I hope this sates you for at least a few days.  But check back soon, as I have another, longer adventure to share with you from this past weekend.  It involves much more exotic foods than turkey legs!

Saturday, October 13, 2012

Market Morning

Miss Chef doesn’t get nearly enough credit for all she does as an instructor.  She fully believes in supporting local food, and indoctrinates her students into this as a matter of course (no pun intended, but true!).  So nearly every major ingredient on her menu is sourced locally.  This includes beef, chicken, vegetables, fruits and even grits.

A few of the local farms are big enough, and have enough restaurant sales, that they do weekly deliveries.  (Compare that to Sysco or US Foods, which can deliver every day if need be.)  However, depending on the season and who’s got what, Miss Chef has to hit the local farmers’ market(s) every Saturday morning.

This means that after four days of getting up at 5:30 for class (she has Friday off), she gets up at 6:30 or 7:00 on Saturday.  This also means organizing orders, pickup, payment and invoices for probably ten different vendors.  She’s even opened up a separate checking account to manage all this, as she has to pay with her own money up front and be reimbursed by the school.

This morning we had to visit two farmers’ markets—Matthews and the Charlotte Regional Farmers’ market (which is run by the state of North Carolina).  We went to Matthews first, because it’s an early market!  If you don’t get there before 8:30, you might miss out on half of what’s on offer!  Today we got there around 8:00 and were too late for beets.

We did get a dozen eggs from Carl, 10 whole frozen chickens from Milt, a garbage bag’s worth of kale from Pat (who threw in a two free bags of baby arugula), the rest of Sammy’s turnips and a few herbs (oh, and he threw in another bag of arugula!).

Alas, nobody had Swiss chard and as I mentioned, we were too late for beets.  So off we went to the Big Market.  Two huge sheds full of almost anything you can imagine!  The first vendor we stopped at had all the beets and Swiss Chard we could handle.  They were crazy busy, but very efficiently run by a small team of young women.   Here’s an example of their efficiency:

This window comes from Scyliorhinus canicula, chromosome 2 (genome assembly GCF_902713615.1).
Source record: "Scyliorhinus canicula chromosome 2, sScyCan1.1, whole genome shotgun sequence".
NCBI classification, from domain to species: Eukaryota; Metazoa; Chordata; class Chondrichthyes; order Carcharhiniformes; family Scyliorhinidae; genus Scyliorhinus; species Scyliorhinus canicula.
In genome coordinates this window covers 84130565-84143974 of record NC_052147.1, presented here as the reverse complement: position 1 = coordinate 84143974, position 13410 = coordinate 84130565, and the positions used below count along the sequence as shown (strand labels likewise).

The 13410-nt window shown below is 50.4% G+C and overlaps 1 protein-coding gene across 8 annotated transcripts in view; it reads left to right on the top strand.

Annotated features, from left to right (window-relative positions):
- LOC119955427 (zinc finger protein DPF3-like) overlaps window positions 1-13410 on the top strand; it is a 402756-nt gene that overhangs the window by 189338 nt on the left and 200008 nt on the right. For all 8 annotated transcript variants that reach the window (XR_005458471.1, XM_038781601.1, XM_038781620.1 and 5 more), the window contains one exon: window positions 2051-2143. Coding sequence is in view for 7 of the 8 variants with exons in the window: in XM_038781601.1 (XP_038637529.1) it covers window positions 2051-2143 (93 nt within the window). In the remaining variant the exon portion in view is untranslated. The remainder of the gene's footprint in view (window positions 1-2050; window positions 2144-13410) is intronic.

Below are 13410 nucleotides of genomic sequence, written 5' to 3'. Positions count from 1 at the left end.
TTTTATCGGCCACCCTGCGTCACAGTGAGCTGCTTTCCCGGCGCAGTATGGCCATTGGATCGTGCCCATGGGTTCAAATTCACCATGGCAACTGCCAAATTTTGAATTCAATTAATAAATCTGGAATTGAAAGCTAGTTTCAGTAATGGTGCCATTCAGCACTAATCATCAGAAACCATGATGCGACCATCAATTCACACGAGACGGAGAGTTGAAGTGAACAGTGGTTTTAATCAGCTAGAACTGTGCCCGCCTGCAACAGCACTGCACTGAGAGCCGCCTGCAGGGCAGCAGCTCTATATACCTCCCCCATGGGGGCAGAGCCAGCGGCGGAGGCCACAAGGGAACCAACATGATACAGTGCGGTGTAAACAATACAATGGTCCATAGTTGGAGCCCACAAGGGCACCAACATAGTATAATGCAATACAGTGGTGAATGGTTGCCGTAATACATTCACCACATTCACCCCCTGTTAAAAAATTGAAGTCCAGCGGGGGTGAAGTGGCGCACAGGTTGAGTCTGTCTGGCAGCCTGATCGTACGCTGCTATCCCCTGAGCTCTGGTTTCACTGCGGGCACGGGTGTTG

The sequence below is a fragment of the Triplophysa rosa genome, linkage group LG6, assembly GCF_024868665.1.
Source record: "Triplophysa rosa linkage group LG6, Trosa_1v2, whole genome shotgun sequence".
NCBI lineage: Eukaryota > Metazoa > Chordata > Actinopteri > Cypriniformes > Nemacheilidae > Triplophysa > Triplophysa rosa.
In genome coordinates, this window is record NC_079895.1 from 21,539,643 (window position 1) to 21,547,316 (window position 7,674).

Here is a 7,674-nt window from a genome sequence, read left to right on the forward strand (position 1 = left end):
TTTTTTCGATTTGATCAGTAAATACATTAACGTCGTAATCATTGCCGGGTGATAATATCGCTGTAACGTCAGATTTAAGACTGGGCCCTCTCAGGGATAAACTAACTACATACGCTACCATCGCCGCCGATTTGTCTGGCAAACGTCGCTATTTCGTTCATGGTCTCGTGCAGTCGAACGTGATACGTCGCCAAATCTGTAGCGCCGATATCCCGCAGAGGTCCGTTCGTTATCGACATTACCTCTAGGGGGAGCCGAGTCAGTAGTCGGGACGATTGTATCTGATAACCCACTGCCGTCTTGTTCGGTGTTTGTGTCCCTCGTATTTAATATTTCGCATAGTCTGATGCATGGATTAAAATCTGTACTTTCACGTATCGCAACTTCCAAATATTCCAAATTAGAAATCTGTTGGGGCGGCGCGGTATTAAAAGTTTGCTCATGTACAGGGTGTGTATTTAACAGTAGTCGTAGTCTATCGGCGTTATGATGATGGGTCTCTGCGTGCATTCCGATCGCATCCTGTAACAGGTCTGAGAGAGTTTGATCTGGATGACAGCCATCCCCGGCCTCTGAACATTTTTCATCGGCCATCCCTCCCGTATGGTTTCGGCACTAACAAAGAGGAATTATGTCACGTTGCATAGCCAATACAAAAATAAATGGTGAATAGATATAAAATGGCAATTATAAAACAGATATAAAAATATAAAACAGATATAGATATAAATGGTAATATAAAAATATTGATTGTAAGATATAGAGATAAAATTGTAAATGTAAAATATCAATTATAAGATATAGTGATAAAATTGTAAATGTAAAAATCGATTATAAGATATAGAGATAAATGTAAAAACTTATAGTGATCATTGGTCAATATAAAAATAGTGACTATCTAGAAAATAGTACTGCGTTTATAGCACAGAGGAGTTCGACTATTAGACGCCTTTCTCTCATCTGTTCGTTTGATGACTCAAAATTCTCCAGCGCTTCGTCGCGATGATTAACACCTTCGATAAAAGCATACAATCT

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Though it looks like he’s planning an escape, this little tyke was perfectly happy hemmed in by his giant cooler playpen.  He was grinning up a storm, and seemed to enjoy all the bustle around him.

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Now, Miss Chef had been complaining lately that she had sort of lost her mojo.  She just wasn’t feeling excited about her menu or the new fall ingredients.  But she seemed to be coming around, as she kept falling in love with ingredients all over the market.  Leeks, purple sweet potatoes, baby bok choy…and then we wandered by a small booth with intriguing Asian ingredients.  The energetic young woman invited us to try a bite of sugar cane.  “Use it like gum,” she said.  We popped a small chunk in our mouths, and when we bit down, a flood of lightly sweet water washed through our mouths.

Once again, Miss Chef fell in love!  She bought a four-foot length of sugar cane, along with some kefir lime leaves and some hibiscus buds.  Here’s a picture of the buds, with some of the cut-up sugar cane in the background.

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I just realized it would be rude of me not to show you the actual cane, so let me go get a photo for you…hang on…